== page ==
We observed LP 412-31 for 40 ks with XMM-Newton[*] (Obs-ID 0300170101) and analysed the data with the XMM-Newton Science Analysis system (SAS) version 6.5.0.

The thin filter was inserted for all three European Photon Imaging Camera (EPIC) instruments. In this paper we use only data from the EPIC/pn CCD. Data processing included standard filtering of the event list. After removing time intervals of high background using a screening algorithm, the EPIC/pn yielded 25 ks of useful science data. Visual inspection of the X-ray image showed an unexpectedly bright X-ray source coincident with LP 412-31. For the temporal and spectral analysis of this source we used the source photons extracted from a $30^{\prime\prime}$ circle centred on the X-ray position of LP 412-31  and background photons from a circle of equal size positioned on a source-free adjacent position.

The Optical Monitor (OM) onboard XMM-Newton was operated in the standard IMAGE F AST Mode with the V band filter. For this work we use only data from the central fast-mode window of $10.5^{\prime\prime} \times 10.5^{\prime\prime}$ pixels read out with a time resolution of 20 s. For technical reasons the OM observation had to be divided into nine exposures ( $7 \times 4400$ s, $1 \times 3700$ s, and $1 \times 2960$ s) separated by an overhead of $\sim $0.3 ks. Thus, there is almost complete time coverage of the X-ray observation in the V band with high time resolution. The OM data from the central fast-mode window was processed with standard SAS procedures, resulting in a sequence of V band count rates with a time resolution of 20 s. For the conversion of OM count rates into magnitudes and fluxes, we used the numbers given in the XMM-Newton SAS Users' Guide[*].

An inspection of the lightcurves of both the X-ray and optical data showed the presence of a huge flare at about one third into the observation, but a weak signal without any signs of variability during the rest of the observation. Substantial precursor activity before the actual flare onset is clearly visible in the X-ray data (EPIC/pn count rate enhanced by a factor $\approx$30 with respect to the pre- and post-flare quiescent emission). Figure 1 shows a fraction of the recorded lightcurves, starting with the X-ray flare precursor, during which no significant activity is seen in the OM data. In Table 1 we summarise count rates, magnitudes, and luminosities measured during the different observed activity states.

For the quiescent state before and after the flare (not shown in Fig. 1), we measured an X-ray luminosity of $\log{L_{\rm X,q}} \sim 27.2$  ${\rm erg~s^{-1}}$, corresponding to a fractional X-ray luminosity of $\log{(L_{\rm X,q}/L_{\rm bol})} \sim -3.1$. This represents the first detection of (quiescent) X-ray emission for LP 412-31. Our measurement puts LP 412-31 at the upper end of the activity range for flare stars, which is not unexpected considering its strong and variable H$\alpha$ emission and strong magnetic field. The quiescent OM V band count rate translates into a V band magnitude of $\sim $19 mag, in good agreement with the literature value (Dahn et al. 2002).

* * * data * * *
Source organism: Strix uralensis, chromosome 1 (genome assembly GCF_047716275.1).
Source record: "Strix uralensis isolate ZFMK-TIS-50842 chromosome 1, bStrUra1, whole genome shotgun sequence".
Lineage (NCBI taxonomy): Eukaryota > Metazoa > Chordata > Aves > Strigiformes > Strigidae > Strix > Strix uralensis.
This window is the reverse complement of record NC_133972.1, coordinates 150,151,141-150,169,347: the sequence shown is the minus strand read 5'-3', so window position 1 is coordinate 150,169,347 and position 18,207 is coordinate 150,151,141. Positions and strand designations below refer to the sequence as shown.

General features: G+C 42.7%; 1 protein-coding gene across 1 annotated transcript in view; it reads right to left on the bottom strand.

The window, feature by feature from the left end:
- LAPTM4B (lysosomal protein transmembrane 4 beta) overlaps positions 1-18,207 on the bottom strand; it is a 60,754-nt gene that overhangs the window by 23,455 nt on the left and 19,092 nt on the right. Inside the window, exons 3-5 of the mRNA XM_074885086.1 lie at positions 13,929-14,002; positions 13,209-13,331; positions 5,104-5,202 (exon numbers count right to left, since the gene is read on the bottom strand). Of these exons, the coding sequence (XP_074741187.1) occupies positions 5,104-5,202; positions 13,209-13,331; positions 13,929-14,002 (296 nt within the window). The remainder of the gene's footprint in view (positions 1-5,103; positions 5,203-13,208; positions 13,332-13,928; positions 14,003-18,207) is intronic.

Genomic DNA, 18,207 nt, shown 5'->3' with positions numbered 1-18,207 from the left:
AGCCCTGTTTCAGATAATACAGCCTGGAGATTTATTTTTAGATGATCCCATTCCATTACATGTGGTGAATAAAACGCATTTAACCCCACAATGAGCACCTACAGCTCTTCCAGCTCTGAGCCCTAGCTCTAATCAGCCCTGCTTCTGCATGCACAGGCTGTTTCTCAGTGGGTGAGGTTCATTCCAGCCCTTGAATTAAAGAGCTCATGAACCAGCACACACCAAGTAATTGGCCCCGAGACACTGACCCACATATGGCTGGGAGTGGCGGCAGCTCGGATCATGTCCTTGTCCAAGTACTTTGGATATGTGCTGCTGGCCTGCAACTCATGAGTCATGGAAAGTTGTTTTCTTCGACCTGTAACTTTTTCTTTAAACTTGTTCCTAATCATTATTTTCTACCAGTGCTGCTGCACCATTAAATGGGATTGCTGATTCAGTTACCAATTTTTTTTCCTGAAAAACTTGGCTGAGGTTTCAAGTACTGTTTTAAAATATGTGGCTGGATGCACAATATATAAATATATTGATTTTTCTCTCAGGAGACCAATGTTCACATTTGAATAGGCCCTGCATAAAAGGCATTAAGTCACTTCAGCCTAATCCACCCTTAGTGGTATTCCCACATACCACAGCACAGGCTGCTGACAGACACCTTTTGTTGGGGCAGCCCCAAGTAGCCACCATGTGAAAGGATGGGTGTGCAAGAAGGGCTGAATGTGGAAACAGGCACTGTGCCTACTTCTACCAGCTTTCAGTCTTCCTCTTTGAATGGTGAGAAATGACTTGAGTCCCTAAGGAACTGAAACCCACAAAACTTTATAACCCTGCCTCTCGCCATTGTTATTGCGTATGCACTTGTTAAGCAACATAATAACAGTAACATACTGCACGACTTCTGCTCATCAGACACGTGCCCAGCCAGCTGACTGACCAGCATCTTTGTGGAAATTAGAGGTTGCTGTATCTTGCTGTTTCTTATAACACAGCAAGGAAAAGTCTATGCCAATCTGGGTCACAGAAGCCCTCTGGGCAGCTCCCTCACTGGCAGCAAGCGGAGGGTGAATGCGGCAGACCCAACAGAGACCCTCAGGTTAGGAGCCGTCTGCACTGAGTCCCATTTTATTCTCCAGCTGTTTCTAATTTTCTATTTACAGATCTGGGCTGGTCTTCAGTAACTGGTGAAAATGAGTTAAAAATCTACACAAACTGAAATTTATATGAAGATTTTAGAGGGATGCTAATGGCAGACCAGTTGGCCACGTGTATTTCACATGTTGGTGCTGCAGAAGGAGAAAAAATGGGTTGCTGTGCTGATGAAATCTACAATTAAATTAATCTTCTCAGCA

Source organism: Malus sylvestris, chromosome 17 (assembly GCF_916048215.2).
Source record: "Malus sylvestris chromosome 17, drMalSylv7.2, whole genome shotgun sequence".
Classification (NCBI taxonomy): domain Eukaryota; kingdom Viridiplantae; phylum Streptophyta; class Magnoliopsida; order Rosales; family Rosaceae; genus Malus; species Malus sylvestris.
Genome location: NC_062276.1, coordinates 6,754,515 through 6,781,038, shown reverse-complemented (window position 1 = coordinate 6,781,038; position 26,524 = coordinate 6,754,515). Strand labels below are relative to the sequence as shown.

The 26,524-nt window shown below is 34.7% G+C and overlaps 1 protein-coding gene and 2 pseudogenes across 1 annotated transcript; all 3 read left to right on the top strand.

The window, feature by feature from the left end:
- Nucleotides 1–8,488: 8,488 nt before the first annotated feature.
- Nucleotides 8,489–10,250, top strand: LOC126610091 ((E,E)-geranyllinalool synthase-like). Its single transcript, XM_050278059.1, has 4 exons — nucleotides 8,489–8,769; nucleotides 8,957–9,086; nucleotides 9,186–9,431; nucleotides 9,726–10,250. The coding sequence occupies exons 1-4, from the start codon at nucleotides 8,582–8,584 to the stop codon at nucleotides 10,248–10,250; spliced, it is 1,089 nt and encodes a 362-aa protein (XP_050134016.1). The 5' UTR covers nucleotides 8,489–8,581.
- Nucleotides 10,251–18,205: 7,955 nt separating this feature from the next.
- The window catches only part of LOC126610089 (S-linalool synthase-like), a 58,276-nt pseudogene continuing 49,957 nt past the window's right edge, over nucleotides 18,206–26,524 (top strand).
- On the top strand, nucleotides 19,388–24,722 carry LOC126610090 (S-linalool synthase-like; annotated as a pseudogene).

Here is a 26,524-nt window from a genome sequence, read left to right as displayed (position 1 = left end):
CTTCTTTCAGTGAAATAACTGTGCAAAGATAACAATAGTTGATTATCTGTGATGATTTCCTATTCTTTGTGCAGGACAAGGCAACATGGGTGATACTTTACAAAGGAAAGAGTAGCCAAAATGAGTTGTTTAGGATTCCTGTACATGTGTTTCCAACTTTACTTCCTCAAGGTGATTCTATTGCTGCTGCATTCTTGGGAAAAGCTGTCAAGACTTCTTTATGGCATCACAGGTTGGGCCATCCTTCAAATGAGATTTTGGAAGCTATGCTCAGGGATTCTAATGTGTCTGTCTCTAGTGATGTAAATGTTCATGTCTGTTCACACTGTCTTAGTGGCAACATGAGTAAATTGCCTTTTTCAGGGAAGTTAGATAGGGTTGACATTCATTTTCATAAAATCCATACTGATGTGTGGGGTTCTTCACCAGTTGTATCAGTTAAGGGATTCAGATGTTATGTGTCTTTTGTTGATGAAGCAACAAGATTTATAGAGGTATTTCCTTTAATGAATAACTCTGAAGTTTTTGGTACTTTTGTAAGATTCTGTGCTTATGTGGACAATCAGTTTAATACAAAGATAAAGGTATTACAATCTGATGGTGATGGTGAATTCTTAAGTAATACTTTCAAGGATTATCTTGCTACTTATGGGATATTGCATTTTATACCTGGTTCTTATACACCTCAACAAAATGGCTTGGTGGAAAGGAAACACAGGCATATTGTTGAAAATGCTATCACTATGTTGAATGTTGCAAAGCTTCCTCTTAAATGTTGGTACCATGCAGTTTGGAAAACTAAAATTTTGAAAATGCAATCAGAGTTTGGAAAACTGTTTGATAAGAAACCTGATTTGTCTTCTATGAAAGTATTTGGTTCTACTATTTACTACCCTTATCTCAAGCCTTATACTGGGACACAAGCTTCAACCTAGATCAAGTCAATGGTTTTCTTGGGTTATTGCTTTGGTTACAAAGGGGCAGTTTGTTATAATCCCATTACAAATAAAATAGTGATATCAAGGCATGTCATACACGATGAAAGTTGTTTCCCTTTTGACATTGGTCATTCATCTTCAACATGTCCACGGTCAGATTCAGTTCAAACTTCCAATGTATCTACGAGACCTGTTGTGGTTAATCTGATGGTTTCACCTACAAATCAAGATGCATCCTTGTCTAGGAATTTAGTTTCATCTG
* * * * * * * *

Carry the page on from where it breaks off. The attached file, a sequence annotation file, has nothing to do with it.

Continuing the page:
Both visual inspection of the lightcurves and Spearman's and Kendall's rank correlation tests are consistent with a time delay of $\leq $20-40 s (1-2 bins) between the optical and X-ray bands. Both EPIC/pn and OM count rates increase by factors of 200-300 from quiescence to their peak luminosities of $4.6 \times 10^{29}$  ${\rm erg~s^{-1}}$ and $2.8 \times 10^{30}$  ${\rm erg~s^{-1}}$, respectively. Specifically, the V magnitude rises within 40 s to a maximum of 13.1 mag ( $\Delta V \approx 6$ mag), whence it decays exponentially back to quiescence on a decay time scale $\tau_{\rm OM} \sim 90$ s. The decay of the X-ray light curve is far more prolonged. It is fast initially, but slows down soon after and can be roughly described by two exponentials, a first one with a decay time scale similar to the optical decay ( $\tau_{\rm 1,pn} \sim 150$ s) and a second exponential that decays with $\tau_{\rm 2,pn} \sim 1000$ s.

\end{figure} Figure 1: Fraction of the XMM-Newton lightcurves of LP 412-31 showing the giant flare and the precursor state. Both EPIC/pn and OM data are binned to the 20 s time resolution given by the OM. The EPIC/pn lightcurve is overlaid by the blocks derived in the ML analysis. The last block is not seen because of the restricted x-scale.
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We analysed the EPIC/pn light curve with a binning independent maximum likelihood (ML) method described in detail by Stelzer et al. (2006). We used this technique first to find possible background variations and then subtracted the background from the events listed at the source position, making use of the previously determined segmentation of the background signal. The result is a background-subtracted net source-photon events list, to which the ML algorithm is applied. In Fig. 1 the binned lightcurve is overlaid by the constant-rate blocks resulting from the ML analysis with an imposed minimum number of 500 cts per block and a confidence level for change points of 99.9%. Since the data before the flare precursor (not shown in Fig. 1) consists of fewer than 500 cts, we started the ML analysis with the flare precursor. This procedure results in a division of the lightcurve into ten intervals of constant signal that we used for spectral analysis.

Table 1: Count rates, magnitudes, and luminosities for LP 412-31 in different activity states.